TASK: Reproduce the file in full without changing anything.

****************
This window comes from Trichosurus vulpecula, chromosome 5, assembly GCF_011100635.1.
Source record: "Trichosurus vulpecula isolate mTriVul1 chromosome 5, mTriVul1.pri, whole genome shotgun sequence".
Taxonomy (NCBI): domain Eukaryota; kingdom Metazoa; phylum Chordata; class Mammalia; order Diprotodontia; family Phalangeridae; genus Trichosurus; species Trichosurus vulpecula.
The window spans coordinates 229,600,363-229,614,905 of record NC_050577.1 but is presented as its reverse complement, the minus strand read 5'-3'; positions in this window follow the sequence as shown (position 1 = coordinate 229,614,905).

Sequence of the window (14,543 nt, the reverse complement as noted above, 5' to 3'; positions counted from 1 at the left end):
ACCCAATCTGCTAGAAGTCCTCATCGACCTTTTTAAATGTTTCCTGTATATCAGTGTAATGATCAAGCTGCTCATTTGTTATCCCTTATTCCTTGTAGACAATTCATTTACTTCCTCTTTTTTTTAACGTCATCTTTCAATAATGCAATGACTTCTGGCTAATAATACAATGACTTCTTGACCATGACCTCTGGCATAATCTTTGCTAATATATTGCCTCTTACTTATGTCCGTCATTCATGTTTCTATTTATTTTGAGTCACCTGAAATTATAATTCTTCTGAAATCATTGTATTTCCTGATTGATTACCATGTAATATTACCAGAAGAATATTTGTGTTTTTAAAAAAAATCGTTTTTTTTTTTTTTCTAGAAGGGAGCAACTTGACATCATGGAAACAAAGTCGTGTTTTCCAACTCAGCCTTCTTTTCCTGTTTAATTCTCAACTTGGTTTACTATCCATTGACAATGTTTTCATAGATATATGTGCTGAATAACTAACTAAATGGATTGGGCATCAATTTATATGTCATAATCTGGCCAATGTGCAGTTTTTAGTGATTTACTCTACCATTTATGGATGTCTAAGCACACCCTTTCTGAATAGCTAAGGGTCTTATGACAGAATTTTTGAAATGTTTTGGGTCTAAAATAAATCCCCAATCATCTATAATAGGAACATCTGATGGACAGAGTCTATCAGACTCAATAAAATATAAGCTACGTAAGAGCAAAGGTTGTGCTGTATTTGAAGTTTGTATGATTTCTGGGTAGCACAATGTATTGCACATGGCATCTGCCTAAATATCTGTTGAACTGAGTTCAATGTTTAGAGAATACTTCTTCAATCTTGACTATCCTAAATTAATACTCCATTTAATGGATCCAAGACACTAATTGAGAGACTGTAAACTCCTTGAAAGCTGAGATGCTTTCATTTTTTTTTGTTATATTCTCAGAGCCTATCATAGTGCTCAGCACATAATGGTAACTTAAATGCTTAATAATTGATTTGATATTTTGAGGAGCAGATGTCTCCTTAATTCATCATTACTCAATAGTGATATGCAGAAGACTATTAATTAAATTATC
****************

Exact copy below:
This window comes from Trichosurus vulpecula, chromosome 5, assembly GCF_011100635.1.
Source record: "Trichosurus vulpecula isolate mTriVul1 chromosome 5, mTriVul1.pri, whole genome shotgun sequence".
Taxonomy (NCBI): domain Eukaryota; kingdom Metazoa; phylum Chordata; class Mammalia; order Diprotodontia; family Phalangeridae; genus Trichosurus; species Trichosurus vulpecula.
The window spans coordinates 229,600,363-229,614,905 of record NC_050577.1 but is presented as its reverse complement, the minus strand read 5'-3'; positions in this window follow the sequence as shown (position 1 = coordinate 229,614,905).

Sequence of the window (14,543 nt, the reverse complement as noted above, 5' to 3'; positions counted from 1 at the left end):
ACCCAATCTGCTAGAAGTCCTCATCGACCTTTTTAAATGTTTCCTGTATATCAGTGTAATGATCAAGCTGCTCATTTGTTATCCCTTATTCCTTGTAGACAATTCATTTACTTCCTCTTTTTTTTAACGTCATCTTTCAATAATGCAATGACTTCTGGCTAATAATACAATGACTTCTTGACCATGACCTCTGGCATAATCTTTGCTAATATATTGCCTCTTACTTATGTCCGTCATTCATGTTTCTATTTATTTTGAGTCACCTGAAATTATAATTCTTCTGAAATCATTGTATTTCCTGATTGATTACCATGTAATATTACCAGAAGAATATTTGTGTTTTTAAAAAAAATCGTTTTTTTTTTTTTTCTAGAAGGGAGCAACTTGACATCATGGAAACAAAGTCGTGTTTTCCAACTCAGCCTTCTTTTCCTGTTTAATTCTCAACTTGGTTTACTATCCATTGACAATGTTTTCATAGATATATGTGCTGAATAACTAACTAAATGGATTGGGCATCAATTTATATGTCATAATCTGGCCAATGTGCAGTTTTTAGTGATTTACTCTACCATTTATGGATGTCTAAGCACACCCTTTCTGAATAGCTAAGGGTCTTATGACAGAATTTTTGAAATGTTTTGGGTCTAAAATAAATCCCCAATCATCTATAATAGGAACATCTGATGGACAGAGTCTATCAGACTCAATAAAATATAAGCTACGTAAGAGCAAAGGTTGTGCTGTATTTGAAGTTTGTATGATTTCTGGGTAGCACAATGTATTGCACATGGCATCTGCCTAAATATCTGTTGAACTGAGTTCAATGTTTAGAGAATACTTCTTCAATCTTGACTATCCTAAATTAATACTCCATTTAATGGATCCAAGACACTAATTGAGAGACTGTAAACTCCTTGAAAGCTGAGATGCTTTCATTTTTTTTTGTTATATTCTCAGAGCCTATCATAGTGCTCAGCACATAATGGTAACTTAAATGCTTAATAATTGATTTGATATTTTGAGGAGCAGATGTCTCCTTAATTCATCATTACTCAATAGTGATATGCAGAAGACTATTAATTAAATTATC